We have to demonstrate healthy reading habits if we want our children to emulate our behavior. Be a good role model, and read every day yourself whether it is a newspaper article, a magazine, or a book. Just do something more substantive than scroll mindlessly through social media.
Read bedtime stories with your young children. (Telling bedtime stories with Math concepts is a great way to help your child improve both English and math fluency.)
Step 2: Create an inviting environment to read
Your child should have a comfortable and quiet place to read. Tempt your kids to read by having a large supply of appealing books and magazines at their reading level. Keep your reading area free of electronics, toys, art supplies or other things that could distract students from listening to or reading a story.
Step 3: Choose the RIGHT book to read
Choose books that fit your child’s reading level, interesting enough to hold their interest, and short enough to keep them engaged. Rather than telling kids what you’re going to read, ask them what they want to read. You can ask for suggestions or let them choose between two or three different books. When children are involved in the decision-making process, they feel more responsible and are more likely to stay focused.
By the way, it’s perfectly okay if she insists to read the same book over and over again. In fact, that is a sign she is building joy in reading!
Step 4: Praise their effort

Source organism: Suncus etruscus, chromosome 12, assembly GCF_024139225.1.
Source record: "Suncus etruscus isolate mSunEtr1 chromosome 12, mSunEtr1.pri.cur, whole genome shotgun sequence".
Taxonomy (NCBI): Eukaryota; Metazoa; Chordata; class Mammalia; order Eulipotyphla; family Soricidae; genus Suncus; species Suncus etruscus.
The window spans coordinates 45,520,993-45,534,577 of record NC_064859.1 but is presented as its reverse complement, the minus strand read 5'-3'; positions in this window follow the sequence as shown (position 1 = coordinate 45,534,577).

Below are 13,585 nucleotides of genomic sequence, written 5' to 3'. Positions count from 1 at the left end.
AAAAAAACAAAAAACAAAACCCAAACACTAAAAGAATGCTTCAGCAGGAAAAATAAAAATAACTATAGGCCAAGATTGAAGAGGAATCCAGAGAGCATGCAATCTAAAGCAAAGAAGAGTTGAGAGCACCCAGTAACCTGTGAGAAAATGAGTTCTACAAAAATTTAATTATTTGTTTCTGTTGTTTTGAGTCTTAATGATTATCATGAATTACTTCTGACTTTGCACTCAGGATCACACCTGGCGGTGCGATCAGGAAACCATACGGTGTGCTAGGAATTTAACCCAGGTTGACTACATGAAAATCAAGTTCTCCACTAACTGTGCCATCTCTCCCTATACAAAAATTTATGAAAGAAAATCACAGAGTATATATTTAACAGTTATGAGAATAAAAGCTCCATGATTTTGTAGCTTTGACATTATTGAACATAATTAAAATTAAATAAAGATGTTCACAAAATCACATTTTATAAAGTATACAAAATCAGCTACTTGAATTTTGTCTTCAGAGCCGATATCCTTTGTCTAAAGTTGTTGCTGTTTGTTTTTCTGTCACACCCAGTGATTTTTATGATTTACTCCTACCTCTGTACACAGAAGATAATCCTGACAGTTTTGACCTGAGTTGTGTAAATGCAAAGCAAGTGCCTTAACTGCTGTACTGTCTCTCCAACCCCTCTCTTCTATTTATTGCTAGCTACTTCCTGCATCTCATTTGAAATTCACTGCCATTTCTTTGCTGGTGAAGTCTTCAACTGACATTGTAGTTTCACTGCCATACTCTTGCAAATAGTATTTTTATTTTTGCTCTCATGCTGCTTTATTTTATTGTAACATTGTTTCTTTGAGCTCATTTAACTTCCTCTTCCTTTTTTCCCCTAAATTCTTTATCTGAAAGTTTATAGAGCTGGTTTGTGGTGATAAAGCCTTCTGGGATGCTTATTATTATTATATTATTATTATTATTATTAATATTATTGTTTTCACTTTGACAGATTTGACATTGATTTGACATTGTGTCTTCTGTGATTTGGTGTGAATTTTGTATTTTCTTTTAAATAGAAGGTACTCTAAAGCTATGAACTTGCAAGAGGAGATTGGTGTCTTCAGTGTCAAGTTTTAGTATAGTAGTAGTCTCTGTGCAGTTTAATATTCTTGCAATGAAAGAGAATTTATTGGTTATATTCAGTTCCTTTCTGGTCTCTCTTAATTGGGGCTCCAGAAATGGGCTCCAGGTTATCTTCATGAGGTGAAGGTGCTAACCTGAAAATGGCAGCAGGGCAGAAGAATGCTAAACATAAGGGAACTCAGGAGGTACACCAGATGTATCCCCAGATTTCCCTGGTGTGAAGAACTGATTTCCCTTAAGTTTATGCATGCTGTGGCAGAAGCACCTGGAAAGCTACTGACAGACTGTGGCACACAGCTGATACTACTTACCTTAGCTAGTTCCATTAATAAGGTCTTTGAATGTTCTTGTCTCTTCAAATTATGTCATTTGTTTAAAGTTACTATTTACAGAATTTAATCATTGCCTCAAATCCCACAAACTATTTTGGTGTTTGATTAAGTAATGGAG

Children need to feel that they are making progress (actually adults do too!). Parents are in an ideal position to motivate their children, even if they have only basic English themselves. Even better yet, children take to hear when they see their parents learning new things alongside them.
In Vietnamese families, we are often concerned about “saving face” and showing that parents know everything. But I have found that being curious and saying “I don’t know” encourages my children to want to teach me. And trust me, when my son has an opportunity to explain how magma and lava from volcanoes are related, that becomes a moment of pride that he remembers long after. It’s that small moment he sees that it’s ok for me to show that I don’t know everything, but that I can and will learn. I hope he then embraces that same growth mindset.
Step 5: Build up a vocabulary list
After reading a story at your child’s reading level, use some of the words from that story immediately afterward in a sentence. Write down new words on index cards. Use these cards to play a game like Memory.
Practicing sight words, also known as high-frequency words, with your kids is also one of the most important ways to speed reading processing times. There are so many options out there, but one super simple one is these Rainbow Sight Words (they charge $3) based on Fry’s list of the first 300 words English learners should know. Print them out as flashcards and review them every day until it becomes second nature.
Step 6: Chunk reading times
Children also naturally have shorter attention spans than adults, so we try to keep the reading bursts short. In kindergarten, we aim for 5-10 minutes (one or two short books), and in first grade, we are generally aiming for 10-15 minutes per session. At Everest Education, we guide towards roughly 5 minutes of active reading per grade level, so a 5th grader would not be expected to read for more than 25 minutes in one sitting.